Big Problem: The Fed's Guidance Is Short Volatility, Based on Data That's Volatile Itself
Each data release will be an excuse for the market to recalibrate forward guidance of highly leveraged positions, meaning the slightest change in economic data could elicit a massive reaction.
This past week, Fed Chair nominee Janet Yellen submitted answers to questions from two Senators clarifying her views on the current state of monetary policy, and seemed to cement her objective for the new regime. The message was loud and clear: Rates will stay lower for longer. I believe last week was the passing of the baton. For all intents and purposes, this is now Yellen’s Fed. Of course the markets have been hearing this accommodative rhetoric ever since the Fed decided to forego tapering at its September meeting, opting for continued stimulus in the face of record equity market gains.
The bond market’s reaction to Ms. Yellen’s comments has been what you might have expected. The curve traded with a steepening bias as the front rallied, anchored by the "lower for longer" rate policy, while the back sold off, discounting the tapering of QE and eventual exit.
The Fed is going to try to maintain extreme accommodation while backing out of its asset-purchase program. It remains to be seen if this is possible. Accommodation is about expectations, and participants' belief in future inflation. Forward guidance (FG) is really an attempt to tell the market that policy will be accommodative as long as inflation remains below target, therefore future inflation expectations should remain elevated; this keeps real interest rates low, stimulating the economy. Make no mistake about it: Monetary policy is targeting real interest rates by keeping nominal rates low and inflation expectations high.
Last week’s CPI release showed a year-over-year growth rate of 1.0% which, with the exception of the 2008-2009 deflation scare, was the lowest rate of headline inflation over the past 50 years. This is significant because longer-term Treasury yields have been rising due to taper expectations, thus the 1% CPI put the actual real 10-year yield near the highs of the cycle at 1.78%, up from negative 2.0% in 2011.
This pricing of actual real yields at 1.78% is over 125bps relative to where the TIPS market is pricing real yields. TIPS are indexed to the CPI, so this 1% pace is what investors will be paid over the 52bps implied real yield despite the implied inflation break-even rate of 2.20%. In other words TIPS investors are paying a huge premium for future inflation risk relative to where they are being compensated for actual inflation.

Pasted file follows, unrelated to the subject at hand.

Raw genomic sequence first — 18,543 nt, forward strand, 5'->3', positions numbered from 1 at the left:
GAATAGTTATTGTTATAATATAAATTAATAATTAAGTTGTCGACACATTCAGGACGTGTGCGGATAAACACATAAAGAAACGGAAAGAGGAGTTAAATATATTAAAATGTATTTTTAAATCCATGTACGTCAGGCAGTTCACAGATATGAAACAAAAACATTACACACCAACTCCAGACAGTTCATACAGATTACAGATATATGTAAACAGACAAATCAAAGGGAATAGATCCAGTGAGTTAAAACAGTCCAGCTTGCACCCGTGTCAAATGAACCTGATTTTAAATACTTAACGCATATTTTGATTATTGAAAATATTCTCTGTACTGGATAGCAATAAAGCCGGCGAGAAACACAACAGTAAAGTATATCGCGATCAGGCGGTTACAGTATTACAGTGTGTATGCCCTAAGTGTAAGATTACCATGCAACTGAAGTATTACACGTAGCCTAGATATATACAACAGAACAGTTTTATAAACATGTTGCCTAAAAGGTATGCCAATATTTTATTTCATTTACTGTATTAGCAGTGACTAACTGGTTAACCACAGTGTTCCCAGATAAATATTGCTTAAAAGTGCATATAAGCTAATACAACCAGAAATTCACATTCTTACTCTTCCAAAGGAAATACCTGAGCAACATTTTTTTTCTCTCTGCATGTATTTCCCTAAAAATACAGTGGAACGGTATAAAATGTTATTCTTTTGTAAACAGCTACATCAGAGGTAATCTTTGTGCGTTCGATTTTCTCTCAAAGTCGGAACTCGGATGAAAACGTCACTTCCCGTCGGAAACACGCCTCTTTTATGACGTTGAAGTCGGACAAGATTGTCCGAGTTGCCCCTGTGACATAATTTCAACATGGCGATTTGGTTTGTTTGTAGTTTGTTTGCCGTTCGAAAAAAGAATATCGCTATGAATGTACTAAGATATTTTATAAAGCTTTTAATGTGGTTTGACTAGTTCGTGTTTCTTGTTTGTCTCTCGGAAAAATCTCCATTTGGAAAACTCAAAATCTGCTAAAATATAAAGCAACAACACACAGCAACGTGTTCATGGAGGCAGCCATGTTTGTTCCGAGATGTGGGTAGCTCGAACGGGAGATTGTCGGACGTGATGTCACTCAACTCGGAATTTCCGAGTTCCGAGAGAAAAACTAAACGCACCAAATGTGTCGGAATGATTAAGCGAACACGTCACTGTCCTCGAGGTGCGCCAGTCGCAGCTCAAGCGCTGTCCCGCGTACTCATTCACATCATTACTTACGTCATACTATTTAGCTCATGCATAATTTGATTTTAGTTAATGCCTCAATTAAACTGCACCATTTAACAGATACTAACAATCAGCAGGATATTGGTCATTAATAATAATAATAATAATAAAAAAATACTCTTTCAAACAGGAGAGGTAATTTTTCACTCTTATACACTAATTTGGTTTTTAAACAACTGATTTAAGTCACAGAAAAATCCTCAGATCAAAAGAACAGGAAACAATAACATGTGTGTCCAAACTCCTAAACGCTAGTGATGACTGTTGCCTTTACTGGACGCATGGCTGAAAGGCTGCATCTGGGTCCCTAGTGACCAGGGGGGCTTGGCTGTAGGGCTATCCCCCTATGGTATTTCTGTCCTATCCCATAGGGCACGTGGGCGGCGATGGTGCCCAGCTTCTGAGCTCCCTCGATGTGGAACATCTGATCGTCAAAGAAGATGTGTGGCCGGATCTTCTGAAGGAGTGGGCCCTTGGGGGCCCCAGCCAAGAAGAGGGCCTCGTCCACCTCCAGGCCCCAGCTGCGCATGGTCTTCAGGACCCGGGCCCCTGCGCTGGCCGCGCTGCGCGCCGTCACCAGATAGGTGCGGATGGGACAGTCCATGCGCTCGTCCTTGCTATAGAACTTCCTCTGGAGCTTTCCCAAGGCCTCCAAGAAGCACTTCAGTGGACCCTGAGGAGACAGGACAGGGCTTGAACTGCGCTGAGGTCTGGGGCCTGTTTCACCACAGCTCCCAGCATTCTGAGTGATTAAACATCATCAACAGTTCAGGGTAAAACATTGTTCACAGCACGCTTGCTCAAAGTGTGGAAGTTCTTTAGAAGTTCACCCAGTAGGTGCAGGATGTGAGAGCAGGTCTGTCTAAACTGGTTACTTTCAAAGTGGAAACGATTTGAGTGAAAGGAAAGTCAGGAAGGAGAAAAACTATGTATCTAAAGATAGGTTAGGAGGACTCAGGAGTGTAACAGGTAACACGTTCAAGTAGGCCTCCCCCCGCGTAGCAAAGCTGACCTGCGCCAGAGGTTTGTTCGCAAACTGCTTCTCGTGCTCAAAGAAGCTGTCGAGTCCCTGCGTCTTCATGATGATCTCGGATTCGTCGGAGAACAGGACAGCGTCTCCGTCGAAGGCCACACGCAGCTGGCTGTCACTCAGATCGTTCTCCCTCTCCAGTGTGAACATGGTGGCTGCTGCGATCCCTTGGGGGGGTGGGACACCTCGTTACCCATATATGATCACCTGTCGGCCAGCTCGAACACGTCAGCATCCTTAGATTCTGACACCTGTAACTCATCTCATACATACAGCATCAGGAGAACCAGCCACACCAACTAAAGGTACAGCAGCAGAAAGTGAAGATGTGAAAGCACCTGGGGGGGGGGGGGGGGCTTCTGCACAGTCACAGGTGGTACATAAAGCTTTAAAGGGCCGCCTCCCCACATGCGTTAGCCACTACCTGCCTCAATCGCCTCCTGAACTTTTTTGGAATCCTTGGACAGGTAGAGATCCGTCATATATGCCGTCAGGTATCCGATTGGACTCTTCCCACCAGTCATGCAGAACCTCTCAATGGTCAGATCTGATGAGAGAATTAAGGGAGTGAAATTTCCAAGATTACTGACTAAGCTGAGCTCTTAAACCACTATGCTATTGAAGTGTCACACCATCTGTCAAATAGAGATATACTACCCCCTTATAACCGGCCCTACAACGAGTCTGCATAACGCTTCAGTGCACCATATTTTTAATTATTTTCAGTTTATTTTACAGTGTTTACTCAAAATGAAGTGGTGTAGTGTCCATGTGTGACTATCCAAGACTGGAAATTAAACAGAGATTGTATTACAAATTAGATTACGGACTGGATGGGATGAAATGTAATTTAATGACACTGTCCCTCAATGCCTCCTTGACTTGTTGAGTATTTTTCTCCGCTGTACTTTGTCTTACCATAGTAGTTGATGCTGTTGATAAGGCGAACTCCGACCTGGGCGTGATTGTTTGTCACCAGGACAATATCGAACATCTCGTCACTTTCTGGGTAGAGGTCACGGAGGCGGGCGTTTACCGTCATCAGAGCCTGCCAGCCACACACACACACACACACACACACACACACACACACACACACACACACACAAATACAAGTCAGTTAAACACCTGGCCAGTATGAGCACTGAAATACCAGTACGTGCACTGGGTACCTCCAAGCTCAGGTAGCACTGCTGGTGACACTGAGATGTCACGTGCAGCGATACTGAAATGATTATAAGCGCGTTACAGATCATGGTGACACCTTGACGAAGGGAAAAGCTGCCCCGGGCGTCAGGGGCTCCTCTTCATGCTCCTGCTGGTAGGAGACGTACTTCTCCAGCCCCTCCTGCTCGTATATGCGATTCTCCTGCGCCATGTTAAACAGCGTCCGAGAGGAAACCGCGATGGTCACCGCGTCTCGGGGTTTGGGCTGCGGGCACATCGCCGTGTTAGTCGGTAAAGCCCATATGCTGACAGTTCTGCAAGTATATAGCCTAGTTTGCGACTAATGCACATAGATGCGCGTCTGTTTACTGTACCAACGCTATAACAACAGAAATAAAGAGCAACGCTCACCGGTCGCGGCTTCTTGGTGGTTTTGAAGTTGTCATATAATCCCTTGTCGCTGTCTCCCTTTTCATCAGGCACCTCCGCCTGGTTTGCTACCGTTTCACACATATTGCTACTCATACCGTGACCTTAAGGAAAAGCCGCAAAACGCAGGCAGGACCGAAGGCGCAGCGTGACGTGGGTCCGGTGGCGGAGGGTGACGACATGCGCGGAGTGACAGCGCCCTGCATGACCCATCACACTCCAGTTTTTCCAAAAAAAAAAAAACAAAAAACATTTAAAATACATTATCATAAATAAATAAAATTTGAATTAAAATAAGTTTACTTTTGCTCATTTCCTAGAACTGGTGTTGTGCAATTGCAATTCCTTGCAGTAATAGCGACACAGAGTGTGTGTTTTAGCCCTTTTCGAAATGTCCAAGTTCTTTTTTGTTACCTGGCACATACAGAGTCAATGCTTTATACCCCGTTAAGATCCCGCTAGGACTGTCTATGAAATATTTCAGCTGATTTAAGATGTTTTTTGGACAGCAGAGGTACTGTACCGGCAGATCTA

Real 10-Year TIPS Breakeven Vs. CPI
The Fed thinks it will remain accommodative absent QE as long as it pledges to keep Fed funds (FF) at zero for the foreseeable future. But at the margin, stimulus is being withdrawn, and investors' inflation expectations are priced at the margin. As the Fed pulls back, I would expect inflation expectations to fall and the spread between TIPS yields and actual real yields to narrow.
If real yields rise because inflation premiums fall, this could anchor the long end of the curve at a time when the market believes it is going to rise due to tapering. The real interest rate at 2.0% is not expensive relative to the last 20 years and is cheaper than during the credit-boom years when nominal yields were closer to 5.0%.
Contrary to consensus, the long end of the curve looks relatively cheap. At 3.0% the 10-year is in line with the growth rate of nominal GDP, personal consumption, and S&P 500 (INDEXSP:.INX) revenues. It’s higher than 2.2% wage growth and well above 1.0% inflation. The front of the curve is another story. The front of the curve is anticipating zero percent Fed funds for the foreseeable future and is priced accordingly, regardless of fundamentals.
The Fed is moving toward forward guidance of the Fed funds rate as its primary policy tool, as "lower for longer" replaces asset purchases. Since September the market has been positioning for this reality in a big way. The optimal way to make money in a negative interest/zero interest rate environment has been to leverage spread carry trades. For QE, this meant leveraging up duration and risk premiums, which took place in mortgages and credit, such as high-yield and EM bonds. For FG this means leveraging up the front of Treasury and eurodollar curves for 90-day LIBOR futures.
The eurodollar market, a.k.a. the money curve, is the largest and most important market in the world and ground zero for forward guidance positioning. The so-called converge trade, whereby investors get long the eurodollar futures strip in order to roll down the curve towards spot LIBOR, was on big earlier this year and subsequently blown to pieces when taper talk brought on rising real rates and carry-trade unwinds.
December 2015 Eurodollars (EDZ5) Vs. Open Interest